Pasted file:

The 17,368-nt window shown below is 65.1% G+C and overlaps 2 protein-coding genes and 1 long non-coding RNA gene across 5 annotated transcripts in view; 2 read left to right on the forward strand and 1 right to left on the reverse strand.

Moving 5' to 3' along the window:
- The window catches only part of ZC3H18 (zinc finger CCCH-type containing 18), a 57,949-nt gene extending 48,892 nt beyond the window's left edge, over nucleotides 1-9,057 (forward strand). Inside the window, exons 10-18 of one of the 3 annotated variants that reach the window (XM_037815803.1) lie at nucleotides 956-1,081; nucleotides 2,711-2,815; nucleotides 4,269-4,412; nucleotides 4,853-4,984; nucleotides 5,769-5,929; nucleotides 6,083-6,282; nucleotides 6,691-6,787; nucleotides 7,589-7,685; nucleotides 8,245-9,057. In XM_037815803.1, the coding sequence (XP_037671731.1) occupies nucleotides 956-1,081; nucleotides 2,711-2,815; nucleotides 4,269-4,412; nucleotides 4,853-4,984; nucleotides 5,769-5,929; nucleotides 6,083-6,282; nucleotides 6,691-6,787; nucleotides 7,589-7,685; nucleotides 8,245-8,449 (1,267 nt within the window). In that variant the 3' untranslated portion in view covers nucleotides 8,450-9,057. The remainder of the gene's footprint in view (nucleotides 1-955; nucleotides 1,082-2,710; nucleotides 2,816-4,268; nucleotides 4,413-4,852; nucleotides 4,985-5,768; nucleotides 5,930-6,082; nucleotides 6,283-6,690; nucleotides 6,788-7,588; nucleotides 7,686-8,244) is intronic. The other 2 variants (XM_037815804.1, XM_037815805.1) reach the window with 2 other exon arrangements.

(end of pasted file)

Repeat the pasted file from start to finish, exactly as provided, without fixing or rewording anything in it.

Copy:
The 17,368-nt window shown below is 65.1% G+C and overlaps 2 protein-coding genes and 1 long non-coding RNA gene across 5 annotated transcripts in view; 2 read left to right on the forward strand and 1 right to left on the reverse strand.

Moving 5' to 3' along the window:
- The window catches only part of ZC3H18 (zinc finger CCCH-type containing 18), a 57,949-nt gene extending 48,892 nt beyond the window's left edge, over nucleotides 1-9,057 (forward strand). Inside the window, exons 10-18 of one of the 3 annotated variants that reach the window (XM_037815803.1) lie at nucleotides 956-1,081; nucleotides 2,711-2,815; nucleotides 4,269-4,412; nucleotides 4,853-4,984; nucleotides 5,769-5,929; nucleotides 6,083-6,282; nucleotides 6,691-6,787; nucleotides 7,589-7,685; nucleotides 8,245-9,057. In XM_037815803.1, the coding sequence (XP_037671731.1) occupies nucleotides 956-1,081; nucleotides 2,711-2,815; nucleotides 4,269-4,412; nucleotides 4,853-4,984; nucleotides 5,769-5,929; nucleotides 6,083-6,282; nucleotides 6,691-6,787; nucleotides 7,589-7,685; nucleotides 8,245-8,449 (1,267 nt within the window). In that variant the 3' untranslated portion in view covers nucleotides 8,450-9,057. The remainder of the gene's footprint in view (nucleotides 1-955; nucleotides 1,082-2,710; nucleotides 2,816-4,268; nucleotides 4,413-4,852; nucleotides 4,985-5,768; nucleotides 5,930-6,082; nucleotides 6,283-6,690; nucleotides 6,788-7,588; nucleotides 7,686-8,244) is intronic. The other 2 variants (XM_037815804.1, XM_037815805.1) reach the window with 2 other exon arrangements.